In recent years, the popularity of wine drinking in the United States has flourished in ways that surprised and excited those in the industry. Of course, wine has always been a commonly consumed beverage around the world, and here at home, however, there is a new obsession with it that has sparked interest within one specific demographic.
We are talking about millennials. Defined as a person born between 1981 and 1996, millennials have taken the world by storm, creating new trends and changing patterns within many cultural industries in ways that no one predicted, particularly in regards to wine.
It’s not that millennials are drinking more wine overall than other generations, it comes down to the way that they drink it. For instance, a millennial is more likely to seek out rare wine than a Gen Xer (baby boomer), and they are more inclined to try something new and trendy like a canned wine, than a Gen Xer.
In general, when it comes to wine consumption, millennials want diversity and uniqueness. Unlike older generations, they want to try new varietals when they’re out that are different than what they drink at home, especially those on the older end of the generation. Because they’re not picking the same bottle every time, this is allowing for the trends to go in many directions, rather than being monopolized by just a few wineries.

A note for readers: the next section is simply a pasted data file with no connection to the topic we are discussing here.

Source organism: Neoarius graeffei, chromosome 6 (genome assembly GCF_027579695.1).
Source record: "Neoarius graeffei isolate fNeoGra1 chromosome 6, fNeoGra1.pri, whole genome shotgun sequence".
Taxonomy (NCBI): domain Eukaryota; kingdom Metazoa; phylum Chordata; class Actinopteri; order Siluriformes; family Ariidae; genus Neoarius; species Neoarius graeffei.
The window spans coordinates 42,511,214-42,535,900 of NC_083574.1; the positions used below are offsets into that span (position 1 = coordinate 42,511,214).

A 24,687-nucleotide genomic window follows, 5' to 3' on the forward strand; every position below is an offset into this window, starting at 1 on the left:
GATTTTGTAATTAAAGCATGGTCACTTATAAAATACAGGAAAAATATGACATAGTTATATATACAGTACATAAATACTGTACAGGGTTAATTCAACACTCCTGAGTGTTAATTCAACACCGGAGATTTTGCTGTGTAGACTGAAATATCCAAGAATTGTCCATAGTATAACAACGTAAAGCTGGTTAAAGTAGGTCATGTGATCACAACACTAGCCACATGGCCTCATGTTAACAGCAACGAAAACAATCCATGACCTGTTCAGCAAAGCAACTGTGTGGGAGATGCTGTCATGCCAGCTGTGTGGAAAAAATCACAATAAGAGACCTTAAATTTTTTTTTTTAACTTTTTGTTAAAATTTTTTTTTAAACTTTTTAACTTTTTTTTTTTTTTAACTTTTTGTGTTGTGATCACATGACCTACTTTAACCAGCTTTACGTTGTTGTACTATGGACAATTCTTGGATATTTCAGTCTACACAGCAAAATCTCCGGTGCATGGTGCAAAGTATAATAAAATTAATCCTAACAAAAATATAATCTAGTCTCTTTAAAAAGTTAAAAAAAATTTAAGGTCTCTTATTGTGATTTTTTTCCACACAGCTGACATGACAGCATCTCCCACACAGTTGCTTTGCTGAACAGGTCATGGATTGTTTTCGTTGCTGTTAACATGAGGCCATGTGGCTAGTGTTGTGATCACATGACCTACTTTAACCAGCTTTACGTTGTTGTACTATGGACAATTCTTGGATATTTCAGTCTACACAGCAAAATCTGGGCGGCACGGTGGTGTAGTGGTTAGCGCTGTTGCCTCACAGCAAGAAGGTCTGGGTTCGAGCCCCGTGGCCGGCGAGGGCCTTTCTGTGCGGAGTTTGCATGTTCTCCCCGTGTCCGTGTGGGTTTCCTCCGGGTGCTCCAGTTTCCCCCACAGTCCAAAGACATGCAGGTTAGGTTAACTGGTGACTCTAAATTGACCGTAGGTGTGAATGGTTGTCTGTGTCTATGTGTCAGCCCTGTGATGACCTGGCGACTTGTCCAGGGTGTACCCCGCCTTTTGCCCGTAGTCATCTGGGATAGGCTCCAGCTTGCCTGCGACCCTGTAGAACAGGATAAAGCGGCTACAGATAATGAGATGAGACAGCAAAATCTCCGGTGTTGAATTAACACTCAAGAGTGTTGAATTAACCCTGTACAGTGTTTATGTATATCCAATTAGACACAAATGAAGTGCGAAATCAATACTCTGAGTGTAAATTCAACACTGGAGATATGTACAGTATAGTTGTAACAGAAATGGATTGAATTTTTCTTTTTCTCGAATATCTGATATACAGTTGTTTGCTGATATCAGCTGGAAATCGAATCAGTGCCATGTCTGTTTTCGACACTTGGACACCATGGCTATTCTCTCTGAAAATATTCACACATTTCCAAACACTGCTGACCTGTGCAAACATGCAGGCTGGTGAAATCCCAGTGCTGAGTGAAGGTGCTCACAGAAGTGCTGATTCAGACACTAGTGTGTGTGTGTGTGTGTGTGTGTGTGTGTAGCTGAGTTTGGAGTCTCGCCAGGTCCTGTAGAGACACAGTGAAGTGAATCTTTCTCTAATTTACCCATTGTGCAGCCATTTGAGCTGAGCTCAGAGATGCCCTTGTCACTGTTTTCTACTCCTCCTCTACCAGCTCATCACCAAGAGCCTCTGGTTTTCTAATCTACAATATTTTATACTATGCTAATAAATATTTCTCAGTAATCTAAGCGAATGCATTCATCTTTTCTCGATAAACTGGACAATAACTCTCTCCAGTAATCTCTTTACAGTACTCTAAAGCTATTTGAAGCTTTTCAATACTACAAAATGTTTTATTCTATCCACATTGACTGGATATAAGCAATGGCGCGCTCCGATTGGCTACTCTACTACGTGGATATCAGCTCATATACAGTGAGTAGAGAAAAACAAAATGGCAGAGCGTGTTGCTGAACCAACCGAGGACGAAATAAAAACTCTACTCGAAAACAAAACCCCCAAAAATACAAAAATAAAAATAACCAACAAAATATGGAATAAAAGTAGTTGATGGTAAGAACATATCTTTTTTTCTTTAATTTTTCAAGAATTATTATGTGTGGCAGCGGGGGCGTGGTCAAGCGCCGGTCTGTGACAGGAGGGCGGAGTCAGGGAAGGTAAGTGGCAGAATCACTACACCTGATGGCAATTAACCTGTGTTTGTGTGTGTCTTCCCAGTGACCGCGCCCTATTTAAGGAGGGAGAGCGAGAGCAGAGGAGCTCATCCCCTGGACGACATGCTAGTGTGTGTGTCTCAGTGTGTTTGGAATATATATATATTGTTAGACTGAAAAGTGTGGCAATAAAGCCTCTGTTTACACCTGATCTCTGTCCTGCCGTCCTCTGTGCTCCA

If we’re going to talk about the relationship between millennials and wine, we obviously have to discuss rosé and the effect this generation had on an entire section of the wine industry. Twenty years ago, rosé was an unpopular drink; most people thought it was unsophisticated and in poor taste. However, by 2017, rosé sales had reached over $389 million annually and it’s almost exclusively because of millennials. When this generation becomes obsessed, we see the results in the economy.
One of the key factors in the millennial difference in regards to wine is how they choose their bottle. Older generations looked to sources like Wine Enthusiast and Wine Spectator with their numerical ratings and ranking systems but Millennials don’t buy things that way. Instead, they look for written reviews by real people, and on a more personal level, they turn to those closest to them for recommendations. That’s why websites like VinePair and WineFolly have grown in popularity- millennials want to hear it from people like them, not from some fancy expert who doesn’t understand their needs and wants.
Millennials get a lot of grief for their interesting behaviors and perspectives, especially for the older crowds, but the reality is that those divergent views are staking a huge claim on some of our biggest industries, and they need to be taken seriously.
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